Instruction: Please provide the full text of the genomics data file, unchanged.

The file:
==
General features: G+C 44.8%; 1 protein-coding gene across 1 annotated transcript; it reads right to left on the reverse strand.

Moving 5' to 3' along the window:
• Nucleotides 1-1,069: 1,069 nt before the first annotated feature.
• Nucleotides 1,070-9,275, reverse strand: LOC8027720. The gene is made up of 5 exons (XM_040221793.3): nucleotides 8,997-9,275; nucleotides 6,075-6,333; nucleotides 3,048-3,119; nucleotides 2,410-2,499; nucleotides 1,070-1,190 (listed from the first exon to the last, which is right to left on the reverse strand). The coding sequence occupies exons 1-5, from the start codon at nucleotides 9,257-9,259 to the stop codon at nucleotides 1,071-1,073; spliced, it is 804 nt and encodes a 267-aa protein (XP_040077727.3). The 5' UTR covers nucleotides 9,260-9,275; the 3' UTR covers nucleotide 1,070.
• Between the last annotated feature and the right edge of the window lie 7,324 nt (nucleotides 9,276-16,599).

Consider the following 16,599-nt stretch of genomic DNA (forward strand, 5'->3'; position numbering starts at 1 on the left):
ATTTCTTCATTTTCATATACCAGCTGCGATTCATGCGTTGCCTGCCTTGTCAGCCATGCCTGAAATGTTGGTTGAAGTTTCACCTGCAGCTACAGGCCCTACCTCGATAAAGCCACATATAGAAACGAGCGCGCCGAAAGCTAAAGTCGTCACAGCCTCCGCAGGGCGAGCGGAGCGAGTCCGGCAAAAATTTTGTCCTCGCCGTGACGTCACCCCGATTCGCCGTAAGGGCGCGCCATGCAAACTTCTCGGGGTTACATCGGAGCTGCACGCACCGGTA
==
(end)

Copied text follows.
General features: G+C 44.8%; 1 protein-coding gene across 1 annotated transcript; it reads right to left on the reverse strand.

Moving 5' to 3' along the window:
• Nucleotides 1-1,069: 1,069 nt before the first annotated feature.
• Nucleotides 1,070-9,275, reverse strand: LOC8027720. The gene is made up of 5 exons (XM_040221793.3): nucleotides 8,997-9,275; nucleotides 6,075-6,333; nucleotides 3,048-3,119; nucleotides 2,410-2,499; nucleotides 1,070-1,190 (listed from the first exon to the last, which is right to left on the reverse strand). The coding sequence occupies exons 1-5, from the start codon at nucleotides 9,257-9,259 to the stop codon at nucleotides 1,071-1,073; spliced, it is 804 nt and encodes a 267-aa protein (XP_040077727.3). The 5' UTR covers nucleotides 9,260-9,275; the 3' UTR covers nucleotide 1,070.
• Between the last annotated feature and the right edge of the window lie 7,324 nt (nucleotides 9,276-16,599).

Consider the following 16,599-nt stretch of genomic DNA (forward strand, 5'->3'; position numbering starts at 1 on the left):
ATTTCTTCATTTTCATATACCAGCTGCGATTCATGCGTTGCCTGCCTTGTCAGCCATGCCTGAAATGTTGGTTGAAGTTTCACCTGCAGCTACAGGCCCTACCTCGATAAAGCCACATATAGAAACGAGCGCGCCGAAAGCTAAAGTCGTCACAGCCTCCGCAGGGCGAGCGGAGCGAGTCCGGCAAAAATTTTGTCCTCGCCGTGACGTCACCCCGATTCGCCGTAAGGGCGCGCCATGCAAACTTCTCGGGGTTACATCGGAGCTGCACGCACCGGTA